Our four-stage model of optimal parenting and development gives children a solid social and emotional foundation. It also identifies critical processes that must be completed during developmental windows of opportunity in first three years of life. When these processes are completed in a timely and appropriate manner in a family structured around the Divine Triangle, children are able to move forward in their development without carrying baggage from unmet needs. These emotionally supportive experiences put children on the LOVEvolution track of development.
When these critical processes are not completed in a timely and appropriate manner because of developmental trauma and relational breaks with their parents and other adult caregivers, children accumulate developmental baggage that they carry with them for the remainder of their lives. Unfortunately, these unmet needs are the most common cause of intractable conflicts and unstable adult relationships. We found that intractable adult conflicts often correlate with traumatic events that caused disruptions in the parent-child relationship during the first six months of life. These relational disruptions may be too early, too frequent or too long for children to tolerate and they get stored in their nervous systems as developmental shock, trauma and stress.
Development Is Continuous
One of the most significant concepts in developmental psychology is that human development is continuous. If something gets missed, development does not pause. It continues, with each process or need building on the next. Any trauma, unmet need, incomplete developmental process, or unresolved conflict becomes a developmental hole or gap in your evolution. The fewer holes we have, the more that we will evolve. If we complete these developmental processes on schedule we are more resilient and able to tolerate stress and trauma later in life.The chart below give a brief overview of our 4-stage model of optimal development for an individual.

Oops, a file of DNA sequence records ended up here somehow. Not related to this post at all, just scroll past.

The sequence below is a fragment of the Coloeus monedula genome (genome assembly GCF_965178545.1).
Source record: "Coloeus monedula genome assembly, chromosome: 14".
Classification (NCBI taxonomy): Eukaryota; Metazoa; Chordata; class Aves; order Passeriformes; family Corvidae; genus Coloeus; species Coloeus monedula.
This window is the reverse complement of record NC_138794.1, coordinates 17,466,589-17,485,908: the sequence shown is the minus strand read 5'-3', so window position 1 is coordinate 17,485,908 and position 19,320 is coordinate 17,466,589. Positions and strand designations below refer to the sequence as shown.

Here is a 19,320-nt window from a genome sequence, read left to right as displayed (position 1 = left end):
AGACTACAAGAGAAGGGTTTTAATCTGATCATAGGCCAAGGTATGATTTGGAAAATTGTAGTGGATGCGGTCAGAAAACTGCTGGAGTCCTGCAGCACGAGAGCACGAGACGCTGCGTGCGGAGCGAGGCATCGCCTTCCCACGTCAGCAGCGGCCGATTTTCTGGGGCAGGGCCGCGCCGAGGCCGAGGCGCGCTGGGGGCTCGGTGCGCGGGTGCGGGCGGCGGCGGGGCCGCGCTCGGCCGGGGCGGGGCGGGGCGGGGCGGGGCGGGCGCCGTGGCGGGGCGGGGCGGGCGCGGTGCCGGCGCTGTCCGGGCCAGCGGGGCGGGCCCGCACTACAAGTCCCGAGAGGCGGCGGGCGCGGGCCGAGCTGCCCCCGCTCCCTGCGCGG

The Development of an Individual
|Stage of Development||Essential Developmental Processes|
|Codependent (0-8 months)|
|Counter-dependent (8-36 months)|
|Independent (3-6 years)|
|Interdependent (6-29 years)|
Your Right Brain
You, like most people, probably left childhood with some incomplete developmental processes that now make your life more difficult. The good news is that you have many built-in defense mechanisms to help them cope with this baggage and to survive difficult family situations. The not so good news is that using these defense systems can divert your life energy from self-actualization. Your early developmental experiences helped you create an internal working model of reality (Bowlby, 1969), which is learned through your relationship with your mother and father, and colors all subsequent relationships. When you seek to resolve intractable conflicts at their source, you are likely to discover early traumatic experiences that include birth trauma, betrayal trauma, attachment trauma, and other kinds of developmental trauma containing your unmet developmental needs. You’re also likely encounter the defense mechanisms that you have created in order to protect yourself against remembering and re-encountering these traumatic experiences.
As you learn about optimal parenting, keep in mind that this information about the significance of emotional attunement in parent-child relationships has emerged only in the last five years. Very little of it has entered the training programs for educators, physicians and mental health professionals. Also remember to hold a kind and compassionate attitude toward your parents and health care professionals regarding the quality of your own early developmental experiences. They did their best, as you did if you have children, with the resources you had available at the time.
It is also important to remember that developmental traumas can be healed at any time in your life. Once you know what you really needed as an infant and didnt get, for example, you can make a plan to get these needs met in your adult relationships.
References:Bowlby, J. (1969) “Attachment and loss,” Vol. 1. In J. Bowlby, Separation: Anxiety and anger. New York: Basic Books.